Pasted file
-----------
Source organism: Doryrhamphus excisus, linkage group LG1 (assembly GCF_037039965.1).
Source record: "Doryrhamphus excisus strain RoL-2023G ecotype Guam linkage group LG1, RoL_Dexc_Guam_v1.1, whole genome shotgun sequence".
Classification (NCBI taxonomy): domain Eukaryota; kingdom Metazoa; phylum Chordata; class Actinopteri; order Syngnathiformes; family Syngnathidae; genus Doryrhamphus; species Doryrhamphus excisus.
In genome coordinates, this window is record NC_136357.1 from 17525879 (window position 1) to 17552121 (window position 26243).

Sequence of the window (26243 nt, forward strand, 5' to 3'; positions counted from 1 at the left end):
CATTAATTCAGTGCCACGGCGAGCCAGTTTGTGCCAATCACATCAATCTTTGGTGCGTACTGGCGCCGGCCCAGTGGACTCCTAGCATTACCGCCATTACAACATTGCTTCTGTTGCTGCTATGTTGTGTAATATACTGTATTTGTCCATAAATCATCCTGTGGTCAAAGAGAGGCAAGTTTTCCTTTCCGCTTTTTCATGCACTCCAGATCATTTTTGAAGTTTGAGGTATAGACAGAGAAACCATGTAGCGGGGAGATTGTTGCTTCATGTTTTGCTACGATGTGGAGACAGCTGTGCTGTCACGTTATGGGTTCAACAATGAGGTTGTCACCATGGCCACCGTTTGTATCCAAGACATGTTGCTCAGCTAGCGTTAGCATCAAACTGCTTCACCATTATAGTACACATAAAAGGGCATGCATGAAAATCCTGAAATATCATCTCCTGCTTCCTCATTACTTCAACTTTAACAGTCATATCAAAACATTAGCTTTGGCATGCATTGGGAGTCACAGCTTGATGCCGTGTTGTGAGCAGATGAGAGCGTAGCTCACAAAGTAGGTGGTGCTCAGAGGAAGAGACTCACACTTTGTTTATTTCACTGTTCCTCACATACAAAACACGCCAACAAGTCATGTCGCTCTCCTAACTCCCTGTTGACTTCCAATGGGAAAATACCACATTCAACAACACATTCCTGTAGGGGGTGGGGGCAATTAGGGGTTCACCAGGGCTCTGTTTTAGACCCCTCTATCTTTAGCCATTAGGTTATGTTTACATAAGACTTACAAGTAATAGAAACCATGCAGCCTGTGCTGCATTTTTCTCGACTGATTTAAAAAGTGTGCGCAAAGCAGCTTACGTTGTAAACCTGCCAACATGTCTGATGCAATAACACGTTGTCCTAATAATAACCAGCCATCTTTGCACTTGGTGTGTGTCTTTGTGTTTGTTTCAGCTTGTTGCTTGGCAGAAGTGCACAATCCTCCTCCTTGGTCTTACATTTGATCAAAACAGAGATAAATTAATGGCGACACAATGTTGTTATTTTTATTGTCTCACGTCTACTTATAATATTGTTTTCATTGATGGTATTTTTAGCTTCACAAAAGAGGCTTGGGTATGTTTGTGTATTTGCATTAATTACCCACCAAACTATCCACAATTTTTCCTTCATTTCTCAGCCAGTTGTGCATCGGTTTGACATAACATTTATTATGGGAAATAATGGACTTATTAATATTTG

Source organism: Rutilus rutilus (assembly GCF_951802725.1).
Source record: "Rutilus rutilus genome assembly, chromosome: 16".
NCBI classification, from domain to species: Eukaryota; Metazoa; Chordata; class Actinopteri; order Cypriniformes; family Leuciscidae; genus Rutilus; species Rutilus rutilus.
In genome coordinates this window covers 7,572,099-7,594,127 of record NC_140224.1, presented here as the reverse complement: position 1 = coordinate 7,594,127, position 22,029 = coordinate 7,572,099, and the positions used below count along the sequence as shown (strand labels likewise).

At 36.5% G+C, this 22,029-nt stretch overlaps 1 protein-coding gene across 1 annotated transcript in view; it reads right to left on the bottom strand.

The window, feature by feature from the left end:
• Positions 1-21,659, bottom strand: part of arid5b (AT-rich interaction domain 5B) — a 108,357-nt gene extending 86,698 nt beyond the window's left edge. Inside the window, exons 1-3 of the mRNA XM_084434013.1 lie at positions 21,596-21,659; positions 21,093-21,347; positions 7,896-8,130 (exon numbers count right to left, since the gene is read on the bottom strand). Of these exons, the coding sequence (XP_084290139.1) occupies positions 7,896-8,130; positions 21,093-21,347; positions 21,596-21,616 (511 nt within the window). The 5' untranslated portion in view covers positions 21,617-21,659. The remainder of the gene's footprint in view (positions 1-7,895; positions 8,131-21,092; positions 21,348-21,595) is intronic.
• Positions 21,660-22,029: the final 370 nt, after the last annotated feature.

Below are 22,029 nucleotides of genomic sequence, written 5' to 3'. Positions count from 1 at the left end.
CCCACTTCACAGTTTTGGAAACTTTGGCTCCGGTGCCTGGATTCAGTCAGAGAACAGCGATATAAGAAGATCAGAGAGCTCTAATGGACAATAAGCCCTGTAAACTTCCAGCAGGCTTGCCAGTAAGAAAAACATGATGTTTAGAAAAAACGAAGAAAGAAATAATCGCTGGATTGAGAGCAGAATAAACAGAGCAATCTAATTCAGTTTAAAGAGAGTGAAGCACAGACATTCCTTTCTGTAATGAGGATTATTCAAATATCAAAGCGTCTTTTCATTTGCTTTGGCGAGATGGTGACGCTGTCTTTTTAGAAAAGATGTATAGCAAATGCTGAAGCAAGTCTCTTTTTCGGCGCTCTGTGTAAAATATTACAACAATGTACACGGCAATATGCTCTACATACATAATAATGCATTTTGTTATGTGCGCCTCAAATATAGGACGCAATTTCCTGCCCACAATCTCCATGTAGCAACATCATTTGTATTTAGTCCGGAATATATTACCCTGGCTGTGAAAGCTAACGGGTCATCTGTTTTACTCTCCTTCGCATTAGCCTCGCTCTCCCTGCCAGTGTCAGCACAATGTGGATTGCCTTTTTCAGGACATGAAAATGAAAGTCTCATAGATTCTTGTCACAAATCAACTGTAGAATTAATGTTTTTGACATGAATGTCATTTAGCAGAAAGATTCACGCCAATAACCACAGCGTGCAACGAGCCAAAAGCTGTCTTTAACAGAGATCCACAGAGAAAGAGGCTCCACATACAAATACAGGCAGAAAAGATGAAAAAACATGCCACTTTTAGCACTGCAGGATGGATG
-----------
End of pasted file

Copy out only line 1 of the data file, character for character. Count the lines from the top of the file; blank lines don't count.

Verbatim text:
Source organism: Doryrhamphus excisus, linkage group LG1 (assembly GCF_037039965.1).